Question for the room: Is there an actress as fantastic in every sense as Tilda Swinton? I don’t think so, so let’s close the discussion on that one right here, and instead speak of the glory available to all Netflix subscribers, which is to say “Okja,” streaming now.
I heard an interview with the co-screenwriter, Jon Ronson, on the way back from Columbus. The role of Netflix in producing films isn’t without controversy; hardcore film fans want films to be films, projected in theaters and watched by audiences. Netflix makes films to be streamed on televisions, which is where most Americans watch movies, these days.
I guess, when a Netflix-produced film debuted at the Cannes film festival, the audience booed. I’ll leave that debate for those who care about such things. But I was struck by something Ronson said in the interview, about how often film studios say no, but Netflix says yes. And in this case, the “yes” was to an action comedy that isn’t for children, with plenty of social commentary, and half its dialogue in Korean, with subtitles.
But it’s so! Fabulous! And funny, and warm, and touching, and a satire of modern life, spectacle and…TED talks, I guess. Tilda plays the CEO of a rapacious, relentlessly greenwashed Monsanto-like company that is breeding a super-pig to feed the world. It’s a 10-year project, with specimens distributed all over the world. The Korean pig is the Okja of the title, and boy, is she cute. What’s more, she’s spent the last 10 years becoming best friends with an even cuter girl, who is now a young teen. With the decade up, the company is coming for its property, trailed by a film crew making propaganda to flatter it.
Things get complicated from there. But it’s a wonderful journey, with what you’d expect — chases, jeopardy, complications — but produced with wit and verve and all very fun to watch. Even the soundtrack is surprising. When was the last time you heard “Annie’s Song,” really?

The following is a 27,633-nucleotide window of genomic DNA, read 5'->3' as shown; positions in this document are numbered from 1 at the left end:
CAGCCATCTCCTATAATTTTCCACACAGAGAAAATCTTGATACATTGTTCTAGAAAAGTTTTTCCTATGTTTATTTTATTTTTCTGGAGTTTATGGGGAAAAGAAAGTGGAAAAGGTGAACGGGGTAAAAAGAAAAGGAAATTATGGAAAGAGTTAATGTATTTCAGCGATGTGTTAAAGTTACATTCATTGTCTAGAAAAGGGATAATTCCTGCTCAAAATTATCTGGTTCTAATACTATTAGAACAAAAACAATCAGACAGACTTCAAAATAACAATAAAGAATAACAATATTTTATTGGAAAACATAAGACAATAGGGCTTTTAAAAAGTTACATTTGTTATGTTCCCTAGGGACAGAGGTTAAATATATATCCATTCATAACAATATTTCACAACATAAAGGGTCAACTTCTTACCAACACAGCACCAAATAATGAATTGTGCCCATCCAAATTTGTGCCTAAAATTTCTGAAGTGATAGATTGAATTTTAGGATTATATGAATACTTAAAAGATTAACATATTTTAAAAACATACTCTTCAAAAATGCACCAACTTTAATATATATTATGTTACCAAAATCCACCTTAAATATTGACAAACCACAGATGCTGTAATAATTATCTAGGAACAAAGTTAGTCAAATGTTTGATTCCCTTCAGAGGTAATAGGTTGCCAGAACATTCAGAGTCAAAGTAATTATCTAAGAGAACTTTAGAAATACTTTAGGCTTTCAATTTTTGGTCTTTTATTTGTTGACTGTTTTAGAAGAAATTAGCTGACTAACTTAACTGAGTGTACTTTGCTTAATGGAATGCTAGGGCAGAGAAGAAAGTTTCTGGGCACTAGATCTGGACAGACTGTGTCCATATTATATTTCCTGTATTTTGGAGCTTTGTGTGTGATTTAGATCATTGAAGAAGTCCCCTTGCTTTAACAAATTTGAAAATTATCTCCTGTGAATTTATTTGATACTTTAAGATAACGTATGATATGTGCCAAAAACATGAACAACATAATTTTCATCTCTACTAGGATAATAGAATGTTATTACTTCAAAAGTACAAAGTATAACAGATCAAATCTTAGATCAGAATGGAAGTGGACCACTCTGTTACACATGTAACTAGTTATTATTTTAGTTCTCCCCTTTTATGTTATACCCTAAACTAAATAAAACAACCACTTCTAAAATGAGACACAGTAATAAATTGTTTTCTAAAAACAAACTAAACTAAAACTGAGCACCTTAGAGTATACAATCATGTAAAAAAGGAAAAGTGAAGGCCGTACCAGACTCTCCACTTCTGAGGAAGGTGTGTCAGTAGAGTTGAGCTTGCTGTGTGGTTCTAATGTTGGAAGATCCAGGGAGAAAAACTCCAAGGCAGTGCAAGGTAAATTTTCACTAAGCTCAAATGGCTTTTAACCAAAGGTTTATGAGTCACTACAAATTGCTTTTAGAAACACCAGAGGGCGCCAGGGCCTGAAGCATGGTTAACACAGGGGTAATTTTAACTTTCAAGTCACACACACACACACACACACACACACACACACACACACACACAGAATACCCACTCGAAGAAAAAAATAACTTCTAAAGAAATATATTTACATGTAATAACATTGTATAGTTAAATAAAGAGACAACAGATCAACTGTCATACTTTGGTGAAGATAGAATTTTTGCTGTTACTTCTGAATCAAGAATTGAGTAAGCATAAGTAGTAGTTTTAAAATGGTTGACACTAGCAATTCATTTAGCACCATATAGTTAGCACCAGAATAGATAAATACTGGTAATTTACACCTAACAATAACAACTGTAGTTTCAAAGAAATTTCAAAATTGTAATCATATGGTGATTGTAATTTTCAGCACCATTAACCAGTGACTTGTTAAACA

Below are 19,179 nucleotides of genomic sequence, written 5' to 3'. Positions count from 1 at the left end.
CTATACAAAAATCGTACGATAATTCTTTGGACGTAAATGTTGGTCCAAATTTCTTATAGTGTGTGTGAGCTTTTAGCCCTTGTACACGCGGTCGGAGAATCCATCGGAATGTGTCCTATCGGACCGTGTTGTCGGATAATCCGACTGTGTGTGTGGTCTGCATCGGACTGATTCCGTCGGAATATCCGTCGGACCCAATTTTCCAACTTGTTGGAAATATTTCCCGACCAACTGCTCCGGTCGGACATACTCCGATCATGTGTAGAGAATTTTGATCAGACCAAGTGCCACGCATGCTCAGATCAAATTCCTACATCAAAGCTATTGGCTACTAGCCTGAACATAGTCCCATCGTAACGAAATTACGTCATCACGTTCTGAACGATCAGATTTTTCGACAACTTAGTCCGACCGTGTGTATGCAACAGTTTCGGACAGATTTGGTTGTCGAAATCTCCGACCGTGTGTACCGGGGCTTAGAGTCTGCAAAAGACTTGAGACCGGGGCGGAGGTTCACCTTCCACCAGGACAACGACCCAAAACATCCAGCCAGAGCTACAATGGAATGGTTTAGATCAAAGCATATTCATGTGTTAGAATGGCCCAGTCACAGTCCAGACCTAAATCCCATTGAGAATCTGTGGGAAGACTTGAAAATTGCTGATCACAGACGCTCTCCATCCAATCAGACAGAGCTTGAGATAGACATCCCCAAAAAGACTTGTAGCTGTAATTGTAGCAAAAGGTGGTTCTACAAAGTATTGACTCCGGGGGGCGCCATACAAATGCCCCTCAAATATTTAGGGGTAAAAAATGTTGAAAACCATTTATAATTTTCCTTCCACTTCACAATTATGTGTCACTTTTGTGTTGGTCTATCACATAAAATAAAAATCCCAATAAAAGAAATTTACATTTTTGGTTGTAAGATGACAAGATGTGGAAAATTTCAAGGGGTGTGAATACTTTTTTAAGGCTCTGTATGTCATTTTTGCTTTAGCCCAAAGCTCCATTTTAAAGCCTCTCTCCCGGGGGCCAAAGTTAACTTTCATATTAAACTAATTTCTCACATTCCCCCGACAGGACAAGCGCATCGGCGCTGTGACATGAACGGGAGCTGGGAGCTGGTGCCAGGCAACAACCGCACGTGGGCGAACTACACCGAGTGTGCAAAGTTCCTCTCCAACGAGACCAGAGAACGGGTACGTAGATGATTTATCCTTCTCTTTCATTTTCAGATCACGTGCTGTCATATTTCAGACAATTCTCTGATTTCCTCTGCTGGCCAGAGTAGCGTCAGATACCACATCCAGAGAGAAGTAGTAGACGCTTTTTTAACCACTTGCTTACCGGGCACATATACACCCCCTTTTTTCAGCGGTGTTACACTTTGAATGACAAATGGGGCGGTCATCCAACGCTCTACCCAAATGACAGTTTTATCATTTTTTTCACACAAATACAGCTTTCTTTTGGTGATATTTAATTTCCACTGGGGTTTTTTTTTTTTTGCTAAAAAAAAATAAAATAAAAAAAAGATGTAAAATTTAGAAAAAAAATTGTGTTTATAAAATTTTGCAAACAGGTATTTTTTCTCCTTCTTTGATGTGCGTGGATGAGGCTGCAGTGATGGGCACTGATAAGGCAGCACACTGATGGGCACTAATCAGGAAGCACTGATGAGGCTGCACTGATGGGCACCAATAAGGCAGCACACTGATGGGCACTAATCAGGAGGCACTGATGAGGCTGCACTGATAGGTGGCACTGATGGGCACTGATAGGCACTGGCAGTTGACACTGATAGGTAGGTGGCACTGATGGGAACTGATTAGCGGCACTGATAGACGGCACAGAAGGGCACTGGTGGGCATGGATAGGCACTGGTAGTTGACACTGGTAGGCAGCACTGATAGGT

The following night we watched something very different, also on Netflix — “American Anarchist,” the story of how a 19-year-old working out his anger at the government wrote “The Anarchist Cookbook” and opened Pandora’s box in the process. Since 1970, the book has been found in the possession of school shooters, terrorists and ne’er-do-wells of all stripes.
The author, William Powell, went on to do real good with his life, as a teacher of special-needs children all over the world. But the book trailed after him like a demon, coming up time and again. The most powerful scene in the film is when director Charlie Siskel, who comes off as a bit of a scold here, lays out all the cases, many of which Powell appears to not even know about. He cops to Columbine, but there were more, many more, and you can see Powell deflating as it goes on. Powell was (he died last year) clearly highly intelligent, and as he points out in the story, all the information was freely available in the New York City public library, on open shelves. (He mainly used military manuals.) But his story is the 1.0 version of today’s social-media nightmares, where nothing ever goes away, no matter how much your repudiate and walk back and deny.
Should a man be held accountable throughout his life for something he wrote when he was 19? That’s the question.
And that concludes today’s movie reviews. What happened in the world today?
Eh, who cares? The president is in Europe, and doom will surely follow.
Have a swell weekend!